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The Journal Science Unveils New Science Population App for iPad Users
A screen capture from the Science Population app
A new interactive, multimedia-enhanced iPad application from the journal Science features award-winning journalism and peer-reviewed research on global population growth and its impacts on education, health, quality of life, economics, and natural resources.
With the planet’s population clicking past 7 billion this year and projected to reach 9.3 billion by 2050, the new Science Population app pulls together authoritative content from the journal, plus additional videos, podcasts, and interactive graphics in a package that iPad users can explore when, where, and how they need it.
Researchers expect almost all of the population growth over the next four decades to be concentrated in the world’s poorest countries, raising urgent questions such as how best to prevent food shortages. Yet, in other regions, populations of working-age people are expected to shrink, resulting in economic pressures. Science iPad app users can tap on a graphic “film strip,” then swipe viewing panes sideways, up, or down to interact with five media-rich sections of content on population-related issues. Readers can explore, for example, the long-running debate on whether family planning programs help reduce high fertility rates, the accuracy of current population prediction models, and whether more people may sometimes trigger positive economic shifts.
Science Publisher Beth Rosner, director of publishing and membership services at the nonprofit AAAS, said the new app represents another important step toward making high-quality scientific information accessible to an increasingly diverse global audience.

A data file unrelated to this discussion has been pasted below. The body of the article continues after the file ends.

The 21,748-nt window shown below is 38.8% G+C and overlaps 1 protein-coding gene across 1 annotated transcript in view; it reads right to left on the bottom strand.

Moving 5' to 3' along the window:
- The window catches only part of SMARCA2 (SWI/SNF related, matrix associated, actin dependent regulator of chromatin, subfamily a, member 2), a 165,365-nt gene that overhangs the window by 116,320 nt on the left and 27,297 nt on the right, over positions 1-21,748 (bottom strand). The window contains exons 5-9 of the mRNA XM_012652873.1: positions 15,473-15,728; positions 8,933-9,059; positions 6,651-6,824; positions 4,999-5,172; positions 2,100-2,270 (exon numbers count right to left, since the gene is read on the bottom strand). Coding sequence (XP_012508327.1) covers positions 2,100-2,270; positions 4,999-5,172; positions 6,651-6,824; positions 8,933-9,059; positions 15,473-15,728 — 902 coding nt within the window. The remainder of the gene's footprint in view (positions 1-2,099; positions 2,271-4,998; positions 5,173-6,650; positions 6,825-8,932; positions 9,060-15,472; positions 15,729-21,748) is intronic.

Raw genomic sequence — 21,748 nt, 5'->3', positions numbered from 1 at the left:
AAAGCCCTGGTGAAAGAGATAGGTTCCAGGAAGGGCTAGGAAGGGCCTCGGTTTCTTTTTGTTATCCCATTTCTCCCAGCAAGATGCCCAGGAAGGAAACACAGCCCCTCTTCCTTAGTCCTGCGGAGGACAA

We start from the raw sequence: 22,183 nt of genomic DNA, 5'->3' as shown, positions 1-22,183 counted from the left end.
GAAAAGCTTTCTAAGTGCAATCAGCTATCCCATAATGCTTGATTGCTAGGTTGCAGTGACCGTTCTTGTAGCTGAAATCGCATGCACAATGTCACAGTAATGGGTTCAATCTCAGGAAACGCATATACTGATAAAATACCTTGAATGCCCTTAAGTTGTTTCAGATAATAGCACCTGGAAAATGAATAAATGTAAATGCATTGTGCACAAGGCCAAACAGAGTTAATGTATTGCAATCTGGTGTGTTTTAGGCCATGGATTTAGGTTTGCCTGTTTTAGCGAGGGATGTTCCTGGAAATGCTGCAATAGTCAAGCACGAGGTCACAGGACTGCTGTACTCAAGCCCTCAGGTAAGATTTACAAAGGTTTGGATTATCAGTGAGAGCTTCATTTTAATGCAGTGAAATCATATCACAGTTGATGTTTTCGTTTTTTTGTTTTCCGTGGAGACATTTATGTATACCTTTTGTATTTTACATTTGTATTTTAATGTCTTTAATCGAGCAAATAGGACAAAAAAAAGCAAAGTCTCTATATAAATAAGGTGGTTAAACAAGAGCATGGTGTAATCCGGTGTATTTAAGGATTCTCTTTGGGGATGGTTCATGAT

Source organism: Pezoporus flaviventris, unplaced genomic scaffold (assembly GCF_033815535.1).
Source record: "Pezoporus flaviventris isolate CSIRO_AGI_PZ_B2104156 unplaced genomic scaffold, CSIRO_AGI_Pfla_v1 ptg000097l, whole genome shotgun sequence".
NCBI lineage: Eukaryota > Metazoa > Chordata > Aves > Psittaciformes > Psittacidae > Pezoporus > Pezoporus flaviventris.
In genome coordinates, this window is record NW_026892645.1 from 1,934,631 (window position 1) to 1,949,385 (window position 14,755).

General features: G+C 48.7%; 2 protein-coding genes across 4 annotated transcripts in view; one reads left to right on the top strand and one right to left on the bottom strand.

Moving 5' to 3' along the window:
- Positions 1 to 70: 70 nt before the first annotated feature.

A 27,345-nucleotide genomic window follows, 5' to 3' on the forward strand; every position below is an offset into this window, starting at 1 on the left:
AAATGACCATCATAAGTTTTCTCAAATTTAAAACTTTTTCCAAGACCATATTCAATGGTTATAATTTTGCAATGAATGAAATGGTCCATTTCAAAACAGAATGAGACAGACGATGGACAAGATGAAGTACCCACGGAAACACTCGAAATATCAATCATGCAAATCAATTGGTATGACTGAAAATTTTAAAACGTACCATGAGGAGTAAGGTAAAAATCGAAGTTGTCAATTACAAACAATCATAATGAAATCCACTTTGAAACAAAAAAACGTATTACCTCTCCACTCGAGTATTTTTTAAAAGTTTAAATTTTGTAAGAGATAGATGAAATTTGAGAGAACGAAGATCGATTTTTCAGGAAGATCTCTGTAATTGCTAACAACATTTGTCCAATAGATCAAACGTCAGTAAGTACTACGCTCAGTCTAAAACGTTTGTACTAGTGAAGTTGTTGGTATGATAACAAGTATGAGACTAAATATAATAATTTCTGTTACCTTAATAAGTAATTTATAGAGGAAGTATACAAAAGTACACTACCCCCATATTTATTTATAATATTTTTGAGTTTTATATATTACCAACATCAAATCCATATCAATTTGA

“By making this Science Population content available through the Apple App Store, we hope to introduce an even broader international community to science generally,” said Rosner. “Whether our readers are scientists and engineers, or high-school students and teachers, we want to play a role in promoting public interest in the scientific enterprise. We also hope of course that some app users will decide to support the AAAS mission by becoming members.”
Science previously rolled out Science Mobile, a free app through the Apple App Store and the Android Market, to make selected news content available to the public, and the journal’s Web sites are constantly undergoing enhancements to improve each visitor’s experience, said Stewart Wills, Science’s editorial director for the Web and new media.
“Like many Web publishers, we’re seeing steady increases in the percentage of users who access our content on mobile devices,” Wills said. “The new Science Population app is a natural evolution of what we’re doing on the Web. It’s an exciting opportunity to extend the scientific discussion on a vital topic.”
Ian King, director of marketing for AAAS and Science said: “A primary objective of the new Science Population app was to provide useful content through platforms that are both convenient and exciting for them. The iPad technology lets us leverage outstanding Science content to create a meaningful experience for our readers.”
The new app is available for $4.99 via the Apple App Store online. (Search for the Science Population app.) AAAS members also can access the Science Population iPad app by logging onto the MemberCentral Web site.
AAAS membership is open to all and conveys 51 issues of Science per year, plus other benefits such as Policy Alerts, Science Roundups, travel and product discounts, and more. Membership helps to support AAAS programmatic activities related to science literacy and education, science policy, international research collaboration and science diplomacy, and public engagement with science and technology. (Look for membership information online.)
The new app reflects work by a team of AAAS-Science staff, including Gilbert Chin, Corinna Cohn, Will Collins, Andrew Green, Martyn Green, Walter Jones, Ian King, Kerry Klein, Tara Marathe, Leslie Roberts, Andrew Whitesell, and Stewart Wills. Content for the new Science iPad app includes material from the journal’s special population edition of 29 July 2011.
23 December 2011